What Makes A Mosque, Part 4: A Mosque in Malaysia

Nothing about the Tengkera Mosque of Malacca City says “Islam” to a Western observer. Its three-tiered roof and elaborate entrance gate would be at home in any Chinatown in America. The freestanding octagonal tower looks more like a pagoda than a minaret. Built in 1728, the Tengkera Mosque reflects the melting pot character of the Melaka Sultanate during its heyday.

The city of Melaka was founded in 1402 by a fugitive Hindu prince from Sumatra who subsequently converted to Islam to please a powerful father-in-law. Prince Paramesvara chose his location well. He built his new city on the deepest natural port on the Straits of Melaka, which controlled the trade routes between India and China. By the end of the fifteenth century, Melaka had become an important international trading hub, home to merchants from China, Sumatra, India, and the Middle East.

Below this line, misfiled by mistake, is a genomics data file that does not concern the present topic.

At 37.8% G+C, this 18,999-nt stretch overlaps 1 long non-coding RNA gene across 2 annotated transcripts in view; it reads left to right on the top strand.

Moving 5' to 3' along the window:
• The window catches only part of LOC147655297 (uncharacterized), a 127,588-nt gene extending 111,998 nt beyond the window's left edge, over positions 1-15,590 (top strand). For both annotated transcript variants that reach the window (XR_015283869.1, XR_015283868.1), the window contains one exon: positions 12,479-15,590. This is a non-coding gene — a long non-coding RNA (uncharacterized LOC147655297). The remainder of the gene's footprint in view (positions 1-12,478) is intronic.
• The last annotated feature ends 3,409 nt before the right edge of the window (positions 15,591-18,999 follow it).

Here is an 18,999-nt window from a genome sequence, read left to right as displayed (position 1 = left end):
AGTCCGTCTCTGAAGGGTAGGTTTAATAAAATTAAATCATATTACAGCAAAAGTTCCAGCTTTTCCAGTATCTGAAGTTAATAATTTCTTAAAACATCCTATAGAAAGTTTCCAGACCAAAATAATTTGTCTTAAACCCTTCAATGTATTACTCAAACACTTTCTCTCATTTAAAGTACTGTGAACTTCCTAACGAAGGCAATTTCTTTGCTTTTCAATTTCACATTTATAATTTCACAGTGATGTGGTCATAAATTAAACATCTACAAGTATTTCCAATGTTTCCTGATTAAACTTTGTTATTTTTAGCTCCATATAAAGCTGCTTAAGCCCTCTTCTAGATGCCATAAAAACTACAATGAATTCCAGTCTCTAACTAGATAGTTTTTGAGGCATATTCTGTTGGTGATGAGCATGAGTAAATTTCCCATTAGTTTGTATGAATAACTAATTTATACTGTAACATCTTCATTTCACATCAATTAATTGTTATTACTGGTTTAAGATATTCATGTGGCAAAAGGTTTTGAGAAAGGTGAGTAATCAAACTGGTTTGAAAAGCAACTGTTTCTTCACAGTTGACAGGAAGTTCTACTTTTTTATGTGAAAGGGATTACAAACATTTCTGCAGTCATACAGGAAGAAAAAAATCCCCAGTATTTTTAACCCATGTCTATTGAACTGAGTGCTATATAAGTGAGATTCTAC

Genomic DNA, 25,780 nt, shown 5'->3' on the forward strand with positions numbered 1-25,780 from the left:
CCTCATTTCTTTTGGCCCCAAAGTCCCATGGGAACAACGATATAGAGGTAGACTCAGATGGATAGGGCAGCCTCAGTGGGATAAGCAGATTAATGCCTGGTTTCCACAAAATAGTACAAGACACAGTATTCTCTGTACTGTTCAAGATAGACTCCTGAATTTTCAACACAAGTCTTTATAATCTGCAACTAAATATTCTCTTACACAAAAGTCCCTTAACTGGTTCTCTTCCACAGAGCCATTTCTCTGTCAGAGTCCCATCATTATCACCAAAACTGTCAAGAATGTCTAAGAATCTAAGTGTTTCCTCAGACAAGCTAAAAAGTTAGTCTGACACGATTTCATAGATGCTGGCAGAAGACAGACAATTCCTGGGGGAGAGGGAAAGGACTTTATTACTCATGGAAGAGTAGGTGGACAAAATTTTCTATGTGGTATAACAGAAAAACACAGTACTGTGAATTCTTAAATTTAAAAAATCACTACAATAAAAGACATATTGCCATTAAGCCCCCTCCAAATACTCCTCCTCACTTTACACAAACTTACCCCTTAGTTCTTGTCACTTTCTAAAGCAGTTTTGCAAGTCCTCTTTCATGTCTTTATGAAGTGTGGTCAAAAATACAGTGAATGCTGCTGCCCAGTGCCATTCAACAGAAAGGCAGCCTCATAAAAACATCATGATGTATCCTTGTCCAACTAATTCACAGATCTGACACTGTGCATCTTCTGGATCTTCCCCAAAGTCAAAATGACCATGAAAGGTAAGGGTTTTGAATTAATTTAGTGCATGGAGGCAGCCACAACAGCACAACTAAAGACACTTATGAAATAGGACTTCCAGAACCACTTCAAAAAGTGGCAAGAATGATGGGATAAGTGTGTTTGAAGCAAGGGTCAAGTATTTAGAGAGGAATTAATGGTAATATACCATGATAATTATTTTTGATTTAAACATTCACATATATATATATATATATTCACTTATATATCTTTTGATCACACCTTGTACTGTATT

As the city grew, the size of its foreign immigrant community increased. Each group of immigrants brought new building materials, construction techniques, and architectural styles with them. The result was a building style that one architectural historian has called “Straits Eclectic”: traditional South East Asian timber architecture with Indian and Chinese accents.

Unlike their counterparts in the Middle East and India, the Melaka sultans did not build monumental state mosques. The earliest mosques in the region were nothing more than a pavilion on a raised platform with a thatched roof and one solid wall on the side that faced toward Mecca. Over time, the pavilion developed into a small square building topped with a steeply pitched three-tier tile roof.

In many ways, the final form of the Melaka-style mosque is nothing more than a pavilion with a Chinese party hat. Each tier of the roof is supported by a square of wooden pillars, with the prayer hall centered under the top tier of the roof. The wall of the prayer hall that faces toward Mecca is always solid but the other walls are often nothing more than an open row of pillars. Often there is an open space between roofs to allow air to circulate. On the exterior, the tile roofs sweep upward and end in an elaborate finial.

An elegant solution for a climate very different from the Arabian deserts where Islam was born.

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